Originally Posted by Greg Clark
In the book, anyway, Bilbo simply picks the ring up right before encountering Gollum and doesn't even realize it's Gollum's "precious" until he starts making overtures about using it to eat Bilbo. At this time The Ring and its more ardent power of influence was still mostly dorment; it just wanted to get away from Gollum. There's a reason it remains under Gandalf's nose for sixty years before he figures out what it is. I don't know how the film fuddles with the details, but in the novel Bilbo acquiring it was pure happenstance on his part; The Ring was hoping an orc or goblin would happen by it, something easily controlled and manipulated. He holds onto it when he realizes it turns the wearer invisible and that Gollum intends to eat him even though he won.
And that's more or less how it plays in the movie, too. There are minor differences-- Bilbo deduces the answer to the "time" riddle, instead of squeaking out "I need more time!" so meekly that Gollum only hears the last word, for example-- but other than that, it's faithful. Bilbo notices the ring out of the corner of his eye while brushing himself off following a nasty fight with a goblin and a nastier fall into the bowels of the mountain. He pockets it (natch), and he observes Gollum caving the still-kicking goblin's skull in as preparation for dinner.
Which makes the "Bilbo is an ass" read kind of off to me (and here I'm respond to Gabe more than you, Greg-- sorry!), because as much as Gollum is a pitiable creature ruined by a cruel stroke of fate and the malice of the ring, he's also a psychotic serial killer who can sneak through the dark undetected (by Bilbo at least), has a habit of really brutally murdering hobbit-sized creatures, and has a clear wish to eat Bilbo. In other words, Bilbo is at a really distinct set of disadvantages when he encounters Gollum-- he has no martial or physical skill and he's not brave, either, so he's at the mercy of this flesh-eating creature who is frankly more terrifying than any goblin or orc we run into in the rest of the film. Introduce riddles into their dynamic, though, and Bilbo has an edge.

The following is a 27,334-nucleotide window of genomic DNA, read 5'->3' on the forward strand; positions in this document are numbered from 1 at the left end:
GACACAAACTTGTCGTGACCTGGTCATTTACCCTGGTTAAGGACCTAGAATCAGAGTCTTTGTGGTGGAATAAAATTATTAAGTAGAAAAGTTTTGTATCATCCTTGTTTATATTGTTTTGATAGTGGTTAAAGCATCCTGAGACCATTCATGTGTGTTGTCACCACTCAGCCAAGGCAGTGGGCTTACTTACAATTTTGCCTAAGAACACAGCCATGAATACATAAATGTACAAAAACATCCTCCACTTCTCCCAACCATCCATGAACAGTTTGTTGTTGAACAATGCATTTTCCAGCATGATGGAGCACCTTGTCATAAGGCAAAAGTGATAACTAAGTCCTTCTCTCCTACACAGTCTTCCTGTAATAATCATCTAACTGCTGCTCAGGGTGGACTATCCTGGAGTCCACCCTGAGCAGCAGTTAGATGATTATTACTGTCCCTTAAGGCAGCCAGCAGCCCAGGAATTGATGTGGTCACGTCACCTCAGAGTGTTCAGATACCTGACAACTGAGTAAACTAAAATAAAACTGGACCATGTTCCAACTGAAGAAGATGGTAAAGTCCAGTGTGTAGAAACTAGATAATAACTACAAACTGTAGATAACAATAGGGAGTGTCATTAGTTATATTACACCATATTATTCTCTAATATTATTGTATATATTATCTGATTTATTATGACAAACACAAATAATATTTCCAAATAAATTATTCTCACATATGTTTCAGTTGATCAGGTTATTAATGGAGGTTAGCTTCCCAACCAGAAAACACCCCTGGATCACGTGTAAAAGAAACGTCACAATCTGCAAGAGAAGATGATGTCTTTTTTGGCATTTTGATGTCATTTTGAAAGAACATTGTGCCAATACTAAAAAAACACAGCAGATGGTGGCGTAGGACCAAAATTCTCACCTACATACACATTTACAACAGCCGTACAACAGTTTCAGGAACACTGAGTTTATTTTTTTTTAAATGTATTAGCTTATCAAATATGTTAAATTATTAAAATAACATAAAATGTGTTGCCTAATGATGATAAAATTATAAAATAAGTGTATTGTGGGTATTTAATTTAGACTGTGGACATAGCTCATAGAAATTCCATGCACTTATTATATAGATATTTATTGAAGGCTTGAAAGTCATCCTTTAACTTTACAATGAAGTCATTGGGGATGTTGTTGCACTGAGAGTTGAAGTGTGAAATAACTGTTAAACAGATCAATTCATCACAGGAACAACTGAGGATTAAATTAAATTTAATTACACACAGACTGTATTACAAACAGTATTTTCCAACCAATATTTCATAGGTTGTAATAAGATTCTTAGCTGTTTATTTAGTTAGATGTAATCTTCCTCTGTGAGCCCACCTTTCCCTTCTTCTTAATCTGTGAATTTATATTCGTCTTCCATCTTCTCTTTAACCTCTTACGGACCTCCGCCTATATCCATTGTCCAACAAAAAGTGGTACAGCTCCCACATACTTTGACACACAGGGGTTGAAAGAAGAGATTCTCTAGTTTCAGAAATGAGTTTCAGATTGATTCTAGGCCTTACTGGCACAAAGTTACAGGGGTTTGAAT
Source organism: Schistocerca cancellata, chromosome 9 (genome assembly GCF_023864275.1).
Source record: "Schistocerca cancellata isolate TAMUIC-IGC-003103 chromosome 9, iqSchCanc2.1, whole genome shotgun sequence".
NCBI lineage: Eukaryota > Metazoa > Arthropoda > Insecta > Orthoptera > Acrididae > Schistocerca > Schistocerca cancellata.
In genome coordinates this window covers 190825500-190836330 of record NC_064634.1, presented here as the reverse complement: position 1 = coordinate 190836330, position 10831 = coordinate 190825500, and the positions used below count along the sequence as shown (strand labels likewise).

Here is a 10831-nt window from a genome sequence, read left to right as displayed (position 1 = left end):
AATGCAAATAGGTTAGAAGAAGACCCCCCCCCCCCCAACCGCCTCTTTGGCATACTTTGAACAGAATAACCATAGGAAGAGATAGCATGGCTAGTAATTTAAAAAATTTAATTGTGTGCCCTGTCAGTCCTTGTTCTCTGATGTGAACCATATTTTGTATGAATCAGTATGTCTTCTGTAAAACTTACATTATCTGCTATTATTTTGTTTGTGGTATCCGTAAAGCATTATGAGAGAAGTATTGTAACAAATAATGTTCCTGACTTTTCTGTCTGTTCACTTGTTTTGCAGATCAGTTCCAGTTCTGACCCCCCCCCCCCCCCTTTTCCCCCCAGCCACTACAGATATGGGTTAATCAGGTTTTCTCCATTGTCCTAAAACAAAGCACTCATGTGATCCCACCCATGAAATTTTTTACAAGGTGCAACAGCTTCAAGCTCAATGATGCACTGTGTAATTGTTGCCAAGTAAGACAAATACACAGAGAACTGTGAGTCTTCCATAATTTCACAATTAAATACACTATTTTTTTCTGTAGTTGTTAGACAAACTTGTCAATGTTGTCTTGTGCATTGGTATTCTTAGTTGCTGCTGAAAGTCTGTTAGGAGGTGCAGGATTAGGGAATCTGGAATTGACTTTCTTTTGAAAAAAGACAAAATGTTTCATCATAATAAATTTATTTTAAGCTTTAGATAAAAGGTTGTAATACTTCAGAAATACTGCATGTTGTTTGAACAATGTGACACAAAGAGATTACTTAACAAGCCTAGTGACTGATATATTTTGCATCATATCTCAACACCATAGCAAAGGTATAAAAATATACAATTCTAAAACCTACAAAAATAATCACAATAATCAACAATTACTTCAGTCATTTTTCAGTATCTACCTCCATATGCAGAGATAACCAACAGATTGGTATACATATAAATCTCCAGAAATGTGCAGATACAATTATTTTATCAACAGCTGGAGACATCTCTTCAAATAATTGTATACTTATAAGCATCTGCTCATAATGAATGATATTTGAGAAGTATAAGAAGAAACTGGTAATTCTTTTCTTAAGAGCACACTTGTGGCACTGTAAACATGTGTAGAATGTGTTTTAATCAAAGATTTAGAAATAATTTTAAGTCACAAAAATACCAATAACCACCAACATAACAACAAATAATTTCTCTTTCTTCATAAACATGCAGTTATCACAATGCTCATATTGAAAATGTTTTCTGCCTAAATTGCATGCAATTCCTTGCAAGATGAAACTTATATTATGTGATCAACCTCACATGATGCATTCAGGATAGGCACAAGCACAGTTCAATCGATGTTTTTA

And he presses that edge, which I think has the effect of making him look like he's arrogantly bullying this poor little twisted monster, except that this poor little twisted monster wants to and has the capability to kill Bilbo without much difficulty. Bilbo does what he has to do to keep Gollum at bay. Is he a thief? Sure, I guess, but he's not trying to get away with the ring-- he's trying to get away with his life. He tries to make off with the ring only in the sense that he keeps it in his pocket when Gollum deduces that his precious is the "what" in Bilbo's final riddle, and at that point there's really little use in Master Baggins trying to return the stolen property to his pursuer, because Gollum would just kill him anyways. (And would anyone really apply cool logic to that scenario? I know if a tweaking meth head ran after me screaming I stole his precious, I wouldn't think twice about the crummy discarded ring I found in the alleyway, I'd run like hell.)